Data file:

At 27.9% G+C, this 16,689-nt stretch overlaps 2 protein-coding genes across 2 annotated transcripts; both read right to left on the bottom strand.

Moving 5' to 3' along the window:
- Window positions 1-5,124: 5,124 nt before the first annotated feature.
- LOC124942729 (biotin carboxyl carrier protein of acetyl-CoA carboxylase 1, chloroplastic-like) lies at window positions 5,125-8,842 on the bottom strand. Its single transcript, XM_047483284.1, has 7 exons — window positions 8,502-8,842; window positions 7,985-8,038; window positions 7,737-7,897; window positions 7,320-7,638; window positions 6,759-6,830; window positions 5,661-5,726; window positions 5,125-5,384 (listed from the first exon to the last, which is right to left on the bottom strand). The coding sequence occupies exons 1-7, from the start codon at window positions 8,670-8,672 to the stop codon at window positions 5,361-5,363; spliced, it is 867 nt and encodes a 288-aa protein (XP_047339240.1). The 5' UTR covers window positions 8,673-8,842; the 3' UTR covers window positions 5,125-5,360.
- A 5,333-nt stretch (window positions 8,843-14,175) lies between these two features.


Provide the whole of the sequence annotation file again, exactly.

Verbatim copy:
At 27.9% G+C, this 16,689-nt stretch overlaps 2 protein-coding genes across 2 annotated transcripts; both read right to left on the bottom strand.

Moving 5' to 3' along the window:
- Window positions 1-5,124: 5,124 nt before the first annotated feature.
- LOC124942729 (biotin carboxyl carrier protein of acetyl-CoA carboxylase 1, chloroplastic-like) lies at window positions 5,125-8,842 on the bottom strand. Its single transcript, XM_047483284.1, has 7 exons — window positions 8,502-8,842; window positions 7,985-8,038; window positions 7,737-7,897; window positions 7,320-7,638; window positions 6,759-6,830; window positions 5,661-5,726; window positions 5,125-5,384 (listed from the first exon to the last, which is right to left on the bottom strand). The coding sequence occupies exons 1-7, from the start codon at window positions 8,670-8,672 to the stop codon at window positions 5,361-5,363; spliced, it is 867 nt and encodes a 288-aa protein (XP_047339240.1). The 5' UTR covers window positions 8,673-8,842; the 3' UTR covers window positions 5,125-5,360.
- A 5,333-nt stretch (window positions 8,843-14,175) lies between these two features.